Working Papers Home


2014 Working Papers
2013 Working Papers
2012 Working Papers
2011 Working Papers
2010 Working Papers
2009 Working Papers
2008 Working Papers
2007 Working Papers
2006 Working Papers
2005 Working Papers
2004 Working Papers
2003 Working Papers
2002 Working Papers
2001 Working Papers
2000 Working Papers


Search All Papers


JEL Classification


Past Working Papers (Prior to 2000)


Office of Research
Home Page



Information on
Submitting a Paper



 
 
"The Market Evolution and Sales Take-Off of Product Innovations"

Rajshree Agarwal and Barry L. Bayus

 

First Author :

Rajshree Agarwal
Business Administration
University of Illinois at Urbana-Champaign
1206 S. Sixth Street, M/C 706
Champaign, IL 61820
USA

agarwalr@uiuc.edu

http://www.business.uiuc.edu/faculty/agarwal.html


Second Author :

Barry L. Bayus
Business Administration
University of North Carolina
Kenan-Flagler Business School
CB 3490
Chapel Hill, NC 27599
USA

919-962-3210
919-962-7186 (Fax)

Barry_Bayus@UNC.edu

 
 
Abstract :
 
In contrast to the prevailing supply-side explanation that price decreases are the key driver of a sales take-off, we argue that outward shifting supply and demand curves lead to market take-off. Our fundamental idea is that sales in new markets are initially low since the first commercialized forms of new innovations are primitive. Then, as new firms enter, actual and perceived product quality improves (and prices possibly drop) which leads to a take-off in sales. To provide empirical evidence for this explanation, we explore the relationship between take-off times, price decreases, and firm entry for a sample of consumer and industrial product innovations commercialized in the US over the past 150 years. Based on a proportional hazards analysis of take-off times, we find that new firm entry dominates other factors in explaining observed sales take-off times. We also find no evidence that price mediates the relationship between firm entry and take-off time. We interpret these results as supporting the idea that demand shifts during the early evolution of a new market due to non-price factors is the key driver of a sales take-off.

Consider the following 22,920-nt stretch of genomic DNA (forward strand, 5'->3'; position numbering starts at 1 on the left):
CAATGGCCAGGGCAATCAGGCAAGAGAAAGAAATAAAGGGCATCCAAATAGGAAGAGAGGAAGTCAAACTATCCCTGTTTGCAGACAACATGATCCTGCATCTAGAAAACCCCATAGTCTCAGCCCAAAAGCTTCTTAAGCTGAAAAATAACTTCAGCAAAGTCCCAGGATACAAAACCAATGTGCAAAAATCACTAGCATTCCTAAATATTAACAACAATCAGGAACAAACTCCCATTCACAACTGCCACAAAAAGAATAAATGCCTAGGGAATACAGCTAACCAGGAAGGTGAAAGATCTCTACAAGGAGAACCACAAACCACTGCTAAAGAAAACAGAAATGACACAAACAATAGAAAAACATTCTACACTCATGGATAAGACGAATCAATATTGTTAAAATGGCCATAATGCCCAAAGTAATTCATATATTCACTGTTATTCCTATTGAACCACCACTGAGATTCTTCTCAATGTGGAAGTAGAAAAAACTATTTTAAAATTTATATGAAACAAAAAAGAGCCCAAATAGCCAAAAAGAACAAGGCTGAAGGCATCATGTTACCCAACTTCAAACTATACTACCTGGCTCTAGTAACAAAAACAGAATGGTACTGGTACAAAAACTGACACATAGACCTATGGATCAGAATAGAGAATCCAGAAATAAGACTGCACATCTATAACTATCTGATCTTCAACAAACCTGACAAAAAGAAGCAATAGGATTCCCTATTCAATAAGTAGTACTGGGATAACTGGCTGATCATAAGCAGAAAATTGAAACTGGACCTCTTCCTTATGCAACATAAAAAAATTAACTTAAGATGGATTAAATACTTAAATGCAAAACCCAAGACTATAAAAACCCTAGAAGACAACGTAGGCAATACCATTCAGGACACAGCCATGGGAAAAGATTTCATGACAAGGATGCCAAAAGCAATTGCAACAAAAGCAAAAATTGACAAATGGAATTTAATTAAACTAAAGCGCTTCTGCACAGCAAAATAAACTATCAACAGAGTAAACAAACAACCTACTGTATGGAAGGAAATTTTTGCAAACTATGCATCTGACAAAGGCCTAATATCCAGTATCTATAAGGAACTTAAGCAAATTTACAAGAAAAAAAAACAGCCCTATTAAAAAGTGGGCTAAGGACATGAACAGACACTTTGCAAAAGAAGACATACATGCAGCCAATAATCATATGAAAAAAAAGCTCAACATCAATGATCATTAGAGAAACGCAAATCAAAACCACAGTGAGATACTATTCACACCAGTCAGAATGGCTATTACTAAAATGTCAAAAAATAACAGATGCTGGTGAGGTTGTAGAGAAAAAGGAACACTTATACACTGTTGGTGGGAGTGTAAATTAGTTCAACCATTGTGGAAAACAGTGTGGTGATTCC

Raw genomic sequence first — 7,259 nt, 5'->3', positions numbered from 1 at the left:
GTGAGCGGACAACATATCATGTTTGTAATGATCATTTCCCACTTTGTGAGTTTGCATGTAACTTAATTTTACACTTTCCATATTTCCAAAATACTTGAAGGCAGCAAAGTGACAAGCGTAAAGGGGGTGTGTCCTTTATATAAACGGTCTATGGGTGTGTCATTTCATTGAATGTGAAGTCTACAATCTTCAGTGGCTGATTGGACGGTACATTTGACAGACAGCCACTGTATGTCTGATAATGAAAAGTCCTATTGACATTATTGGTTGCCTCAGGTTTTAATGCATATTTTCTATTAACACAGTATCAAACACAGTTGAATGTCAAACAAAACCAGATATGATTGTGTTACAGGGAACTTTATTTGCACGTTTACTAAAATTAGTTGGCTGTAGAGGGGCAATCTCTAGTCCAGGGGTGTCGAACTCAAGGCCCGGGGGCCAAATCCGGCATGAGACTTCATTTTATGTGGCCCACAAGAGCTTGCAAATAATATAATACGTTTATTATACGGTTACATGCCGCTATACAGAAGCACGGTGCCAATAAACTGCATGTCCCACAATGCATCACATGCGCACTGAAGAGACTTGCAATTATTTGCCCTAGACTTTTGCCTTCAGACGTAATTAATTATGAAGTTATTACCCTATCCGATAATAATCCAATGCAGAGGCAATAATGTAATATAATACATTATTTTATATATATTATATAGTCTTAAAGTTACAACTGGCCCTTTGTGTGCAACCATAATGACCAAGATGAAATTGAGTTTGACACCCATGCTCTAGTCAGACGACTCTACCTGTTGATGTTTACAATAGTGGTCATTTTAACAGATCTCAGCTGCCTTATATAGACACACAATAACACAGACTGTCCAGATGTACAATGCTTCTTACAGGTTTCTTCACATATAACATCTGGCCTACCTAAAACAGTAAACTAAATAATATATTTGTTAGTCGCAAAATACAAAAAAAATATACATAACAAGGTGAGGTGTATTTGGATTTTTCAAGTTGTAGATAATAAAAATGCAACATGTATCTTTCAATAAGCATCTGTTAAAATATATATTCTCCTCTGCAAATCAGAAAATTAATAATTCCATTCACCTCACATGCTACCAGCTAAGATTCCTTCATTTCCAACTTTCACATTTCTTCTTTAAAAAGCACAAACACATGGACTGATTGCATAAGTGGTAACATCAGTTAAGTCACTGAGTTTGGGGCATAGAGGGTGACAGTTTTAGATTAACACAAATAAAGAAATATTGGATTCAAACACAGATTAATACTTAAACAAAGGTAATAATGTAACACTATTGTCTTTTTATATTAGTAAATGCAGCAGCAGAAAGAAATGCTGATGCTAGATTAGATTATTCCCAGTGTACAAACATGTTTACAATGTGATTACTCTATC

Manuscript Received : 2002
Manuscript Published : 2002
 
 
This abstract has been viewed 2654 times.
Click here to view the full text of this paper.